I spotted Ron and the kids right away, grabbed some potatoes and Coke, and promptly sat down to remove the KT Tape off my left foot. I had put it on for extra stability but it was irritating my arch. I quickly put myself back together, emptied out my wrappers, and restocked my supply while Ron refilled my Tailwind.
Kisses all around and I was off again. It would be another 15 miles before I could see my crew again.
The next 5 miles was a mix of steep trails and roads. I was feeling pretty good. Hiking the climbs and kind of cursing the super winding switchback single track. It made me feel dizzy with all of the back and forth. We looked like ants marching although some ants were on bikes.
And then the bee stinging incident happened. We popped off the trails onto a gravel road that had a super long climb. I should mention that I have only been stung by wasps before. Never bees. However, when I was stung by wasps, probably 14 years ago, I had an allergic reaction complete with tongue and facial swelling. And no, I didn’t have an Epi-pen with me.
When I swatted the bees off of me, I realized that it was bees not wasps. However, since I had never been stung by a bee before, was I going to have the same reaction? My ankle/lower leg throbbed and burned. I saw at least 4-5 bees so I know I had at least that many bites. As I continued up the hill, I pulled the Benadryl out of my pack, took a dose and prayed it didn’t make me too sleepy that I was stumbling all over place. I didn’t have any signs of an allergic reaction so I knew I’d be ok.
The next 10 miles were kind of a blur of one foot in front of the other. The trails got more technical which meant more leap frogging with bikers, more power hiking the ups and being conservative on the downs. My quads were feeling it but I was shocked that my ankles (well, minus the burning, throbbing part in my left ankle) and knees were achy. I had a steady stream of positive mantras going through those miles – I am strong. I will not fall. I will not roll my ankle. I forced myself to not think of the bee stings. If I did, it would have sent me down a rabbit hole of negativity.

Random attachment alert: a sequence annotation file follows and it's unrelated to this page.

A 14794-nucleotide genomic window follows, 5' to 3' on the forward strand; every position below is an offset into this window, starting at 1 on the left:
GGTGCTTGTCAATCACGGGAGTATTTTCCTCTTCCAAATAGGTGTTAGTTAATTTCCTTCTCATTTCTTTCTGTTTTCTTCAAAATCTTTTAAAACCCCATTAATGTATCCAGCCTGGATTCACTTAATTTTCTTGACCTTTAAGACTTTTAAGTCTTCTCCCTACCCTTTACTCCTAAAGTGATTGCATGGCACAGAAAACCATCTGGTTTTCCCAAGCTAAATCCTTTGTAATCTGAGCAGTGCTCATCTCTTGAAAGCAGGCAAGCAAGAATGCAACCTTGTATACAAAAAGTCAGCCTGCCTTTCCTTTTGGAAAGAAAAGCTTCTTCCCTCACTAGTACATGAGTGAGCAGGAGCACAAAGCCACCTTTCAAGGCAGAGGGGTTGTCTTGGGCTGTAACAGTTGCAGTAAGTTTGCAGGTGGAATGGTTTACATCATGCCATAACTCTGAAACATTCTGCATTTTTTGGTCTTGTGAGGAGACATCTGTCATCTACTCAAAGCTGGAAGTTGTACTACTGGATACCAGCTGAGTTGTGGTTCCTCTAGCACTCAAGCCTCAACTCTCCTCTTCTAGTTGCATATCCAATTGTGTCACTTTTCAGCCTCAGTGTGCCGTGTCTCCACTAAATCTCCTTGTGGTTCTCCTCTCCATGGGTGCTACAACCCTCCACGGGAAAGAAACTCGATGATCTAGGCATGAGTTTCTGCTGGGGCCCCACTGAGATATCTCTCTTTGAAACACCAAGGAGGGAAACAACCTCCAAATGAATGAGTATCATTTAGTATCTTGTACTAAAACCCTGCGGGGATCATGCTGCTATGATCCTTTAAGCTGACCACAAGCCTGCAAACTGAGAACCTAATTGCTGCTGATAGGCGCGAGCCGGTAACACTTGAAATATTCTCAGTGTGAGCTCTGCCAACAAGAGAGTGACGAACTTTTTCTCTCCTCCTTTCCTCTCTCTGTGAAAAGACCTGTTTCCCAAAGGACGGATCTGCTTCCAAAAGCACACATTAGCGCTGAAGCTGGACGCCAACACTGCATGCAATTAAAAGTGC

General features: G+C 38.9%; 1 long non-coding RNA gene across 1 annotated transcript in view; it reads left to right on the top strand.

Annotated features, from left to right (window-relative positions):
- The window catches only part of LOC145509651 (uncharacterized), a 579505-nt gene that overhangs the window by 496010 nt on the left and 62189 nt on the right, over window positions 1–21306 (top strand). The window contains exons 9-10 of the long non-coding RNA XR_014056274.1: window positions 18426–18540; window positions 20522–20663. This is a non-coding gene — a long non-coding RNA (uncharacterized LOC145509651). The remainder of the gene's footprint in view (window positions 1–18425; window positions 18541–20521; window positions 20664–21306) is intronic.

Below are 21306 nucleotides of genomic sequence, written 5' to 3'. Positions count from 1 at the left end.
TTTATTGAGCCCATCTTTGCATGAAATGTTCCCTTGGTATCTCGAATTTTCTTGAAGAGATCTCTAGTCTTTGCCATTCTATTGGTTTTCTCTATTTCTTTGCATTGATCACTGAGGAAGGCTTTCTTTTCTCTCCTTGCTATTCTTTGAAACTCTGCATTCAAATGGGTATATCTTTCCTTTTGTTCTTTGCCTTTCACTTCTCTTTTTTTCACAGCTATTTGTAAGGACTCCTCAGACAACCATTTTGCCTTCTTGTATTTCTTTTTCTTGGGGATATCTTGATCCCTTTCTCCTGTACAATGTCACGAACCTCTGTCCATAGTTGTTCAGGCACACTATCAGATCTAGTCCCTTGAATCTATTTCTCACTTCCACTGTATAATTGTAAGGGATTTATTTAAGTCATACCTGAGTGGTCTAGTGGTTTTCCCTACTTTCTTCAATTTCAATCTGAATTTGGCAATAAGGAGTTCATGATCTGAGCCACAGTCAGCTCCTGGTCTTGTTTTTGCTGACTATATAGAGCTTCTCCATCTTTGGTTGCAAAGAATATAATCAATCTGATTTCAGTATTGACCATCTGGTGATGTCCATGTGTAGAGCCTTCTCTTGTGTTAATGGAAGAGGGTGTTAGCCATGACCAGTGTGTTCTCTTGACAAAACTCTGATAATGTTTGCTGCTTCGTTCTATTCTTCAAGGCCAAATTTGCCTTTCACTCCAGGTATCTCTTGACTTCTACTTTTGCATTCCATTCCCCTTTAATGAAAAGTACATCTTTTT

After what seemed like forever, I could hear people cheering and came upon lots of cars. Johnson’s aid station was a welcome sight (although the super steep driveway was just a cruel joke). Ron and the kids were there to give me kisses and hugs to power through to the last 2.5 miles.
Now 2.5 miles doesn’t seem like that much distance. That’s not the case when it’s the last 2.5 miles of a 50k and there’s at least 1 mile (or at least it felt that long) of tight switchbacks up a wide open grassy field that was steep. Eventually, I made it to the trees and into the trails up and over Ascutney. The trails in there were beautiful. I’m sure I would have appreciated it more if I just wanted to be DONE. There were signs that counted down the miles and soon enough I could hear the finish line sounds as I popped out of the woods onto the grassy ski slope switchbacks down to the finish line.
I crossed the finish line, grabbed my medal and promptly laid down in the grass.
I freakin’ did this thing that I’ve wanted to do for years!!! YES!
My #1 goal was to finish with a smile on my face and not hating everything about running.
Going into the race, I told a few people that I didn’t think I’d want to do another 50k. Maybe I’d be a one and done or at least done for a few years. My training plan was very doable but the long runs near the end were very time consuming. I love running but I’d love to do more than just run on one weekend day.
But…never say never until you’ve run at least one. 😉
This post is long enough but there is so much to more to say. Like how I ended up at Urgent Care on Monday evening because of the bee stings. Or how running a 50k felt easier than a marathon. I’ll save that for another post.
And congrats to anyone who is still reading this ultramarathon of a blog post. Phew!!!
Linking up with Coaches Corner.